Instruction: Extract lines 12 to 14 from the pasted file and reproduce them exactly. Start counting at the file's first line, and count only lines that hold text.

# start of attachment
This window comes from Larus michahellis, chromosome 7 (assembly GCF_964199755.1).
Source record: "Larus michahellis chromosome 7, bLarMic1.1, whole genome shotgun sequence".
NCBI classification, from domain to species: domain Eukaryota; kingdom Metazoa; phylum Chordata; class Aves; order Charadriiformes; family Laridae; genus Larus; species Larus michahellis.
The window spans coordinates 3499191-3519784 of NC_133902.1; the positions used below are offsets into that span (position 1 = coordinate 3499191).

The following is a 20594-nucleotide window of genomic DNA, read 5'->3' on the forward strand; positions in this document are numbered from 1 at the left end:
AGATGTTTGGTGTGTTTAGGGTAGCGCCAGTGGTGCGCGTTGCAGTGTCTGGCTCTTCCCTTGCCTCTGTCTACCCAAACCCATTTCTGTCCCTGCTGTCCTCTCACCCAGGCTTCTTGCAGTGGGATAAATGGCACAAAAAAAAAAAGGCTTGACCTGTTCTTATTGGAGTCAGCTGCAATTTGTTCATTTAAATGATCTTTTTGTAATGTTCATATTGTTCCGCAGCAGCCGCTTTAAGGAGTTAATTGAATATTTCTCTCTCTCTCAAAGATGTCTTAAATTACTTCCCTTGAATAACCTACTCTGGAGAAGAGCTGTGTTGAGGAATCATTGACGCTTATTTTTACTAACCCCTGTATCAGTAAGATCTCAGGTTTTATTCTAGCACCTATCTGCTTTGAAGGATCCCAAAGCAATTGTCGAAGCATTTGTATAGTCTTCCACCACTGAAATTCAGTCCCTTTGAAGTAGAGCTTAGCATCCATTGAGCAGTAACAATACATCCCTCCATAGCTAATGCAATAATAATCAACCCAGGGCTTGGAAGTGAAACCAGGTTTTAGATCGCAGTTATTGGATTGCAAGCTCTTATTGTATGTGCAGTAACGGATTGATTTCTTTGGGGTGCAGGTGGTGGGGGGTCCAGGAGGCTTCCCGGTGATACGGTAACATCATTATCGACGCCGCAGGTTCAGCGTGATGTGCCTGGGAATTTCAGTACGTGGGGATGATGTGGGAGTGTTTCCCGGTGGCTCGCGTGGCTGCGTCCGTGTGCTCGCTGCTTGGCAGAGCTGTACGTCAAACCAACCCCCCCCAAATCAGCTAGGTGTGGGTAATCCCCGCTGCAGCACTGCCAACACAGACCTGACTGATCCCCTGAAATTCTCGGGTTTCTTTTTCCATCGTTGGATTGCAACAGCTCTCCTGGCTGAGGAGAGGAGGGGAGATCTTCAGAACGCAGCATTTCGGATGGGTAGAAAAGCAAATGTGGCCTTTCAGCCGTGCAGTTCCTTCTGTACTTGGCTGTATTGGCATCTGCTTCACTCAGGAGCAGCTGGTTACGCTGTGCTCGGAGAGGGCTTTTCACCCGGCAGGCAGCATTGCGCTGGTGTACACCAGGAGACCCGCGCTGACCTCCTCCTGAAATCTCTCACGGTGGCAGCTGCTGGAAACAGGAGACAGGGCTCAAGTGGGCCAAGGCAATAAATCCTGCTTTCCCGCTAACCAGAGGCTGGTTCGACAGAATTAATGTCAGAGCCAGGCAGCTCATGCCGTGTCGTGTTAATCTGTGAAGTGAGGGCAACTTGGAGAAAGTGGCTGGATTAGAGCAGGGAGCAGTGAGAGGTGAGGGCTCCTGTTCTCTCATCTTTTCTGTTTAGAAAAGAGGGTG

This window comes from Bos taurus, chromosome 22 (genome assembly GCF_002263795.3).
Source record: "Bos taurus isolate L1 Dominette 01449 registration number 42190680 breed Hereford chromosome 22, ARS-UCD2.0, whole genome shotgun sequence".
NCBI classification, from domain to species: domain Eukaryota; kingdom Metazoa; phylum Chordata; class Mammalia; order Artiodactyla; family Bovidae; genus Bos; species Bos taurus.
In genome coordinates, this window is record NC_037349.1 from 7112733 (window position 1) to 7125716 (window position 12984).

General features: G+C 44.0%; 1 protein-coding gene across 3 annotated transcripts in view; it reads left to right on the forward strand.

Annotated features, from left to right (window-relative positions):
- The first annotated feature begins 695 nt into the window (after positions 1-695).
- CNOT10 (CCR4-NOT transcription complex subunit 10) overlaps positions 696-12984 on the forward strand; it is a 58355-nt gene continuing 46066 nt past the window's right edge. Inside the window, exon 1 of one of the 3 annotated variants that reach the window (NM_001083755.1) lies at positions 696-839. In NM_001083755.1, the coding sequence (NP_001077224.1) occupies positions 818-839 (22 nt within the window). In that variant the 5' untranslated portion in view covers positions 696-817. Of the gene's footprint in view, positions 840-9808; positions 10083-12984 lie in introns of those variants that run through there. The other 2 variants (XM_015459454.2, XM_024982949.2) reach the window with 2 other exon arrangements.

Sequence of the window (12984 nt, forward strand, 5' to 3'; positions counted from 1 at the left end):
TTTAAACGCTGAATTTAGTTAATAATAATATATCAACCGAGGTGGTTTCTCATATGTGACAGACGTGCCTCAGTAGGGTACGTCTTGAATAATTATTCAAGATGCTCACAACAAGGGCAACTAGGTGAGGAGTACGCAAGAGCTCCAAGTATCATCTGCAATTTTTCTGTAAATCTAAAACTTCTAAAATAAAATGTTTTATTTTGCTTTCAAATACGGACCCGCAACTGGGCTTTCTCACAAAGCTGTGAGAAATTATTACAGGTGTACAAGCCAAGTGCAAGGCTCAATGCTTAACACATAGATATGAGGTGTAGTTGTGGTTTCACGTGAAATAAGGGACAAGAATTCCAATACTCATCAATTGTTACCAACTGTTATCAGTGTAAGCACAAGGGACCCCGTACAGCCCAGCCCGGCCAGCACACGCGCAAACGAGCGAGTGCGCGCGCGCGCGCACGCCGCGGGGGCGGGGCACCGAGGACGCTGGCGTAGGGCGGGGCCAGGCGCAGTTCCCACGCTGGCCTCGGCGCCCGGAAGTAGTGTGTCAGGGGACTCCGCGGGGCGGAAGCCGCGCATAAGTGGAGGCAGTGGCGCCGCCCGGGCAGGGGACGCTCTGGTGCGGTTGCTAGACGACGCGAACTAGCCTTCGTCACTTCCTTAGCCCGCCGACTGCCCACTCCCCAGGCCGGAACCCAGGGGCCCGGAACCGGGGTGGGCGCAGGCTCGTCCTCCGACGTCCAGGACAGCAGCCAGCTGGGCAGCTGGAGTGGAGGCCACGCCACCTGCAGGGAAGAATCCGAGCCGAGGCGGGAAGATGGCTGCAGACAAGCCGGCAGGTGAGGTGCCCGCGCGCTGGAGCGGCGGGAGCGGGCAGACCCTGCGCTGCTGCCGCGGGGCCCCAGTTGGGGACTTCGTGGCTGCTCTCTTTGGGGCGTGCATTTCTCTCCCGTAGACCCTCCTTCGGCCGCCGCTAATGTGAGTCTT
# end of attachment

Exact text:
Annotated features, from left to right (window-relative positions):
- The first annotated feature begins 695 nt into the window (after positions 1-695).
- CNOT10 (CCR4-NOT transcription complex subunit 10) overlaps positions 696-12984 on the forward strand; it is a 58355-nt gene continuing 46066 nt past the window's right edge. Inside the window, exon 1 of one of the 3 annotated variants that reach the window (NM_001083755.1) lies at positions 696-839. In NM_001083755.1, the coding sequence (NP_001077224.1) occupies positions 818-839 (22 nt within the window). In that variant the 5' untranslated portion in view covers positions 696-817. Of the gene's footprint in view, positions 840-9808; positions 10083-12984 lie in introns of those variants that run through there. The other 2 variants (XM_015459454.2, XM_024982949.2) reach the window with 2 other exon arrangements.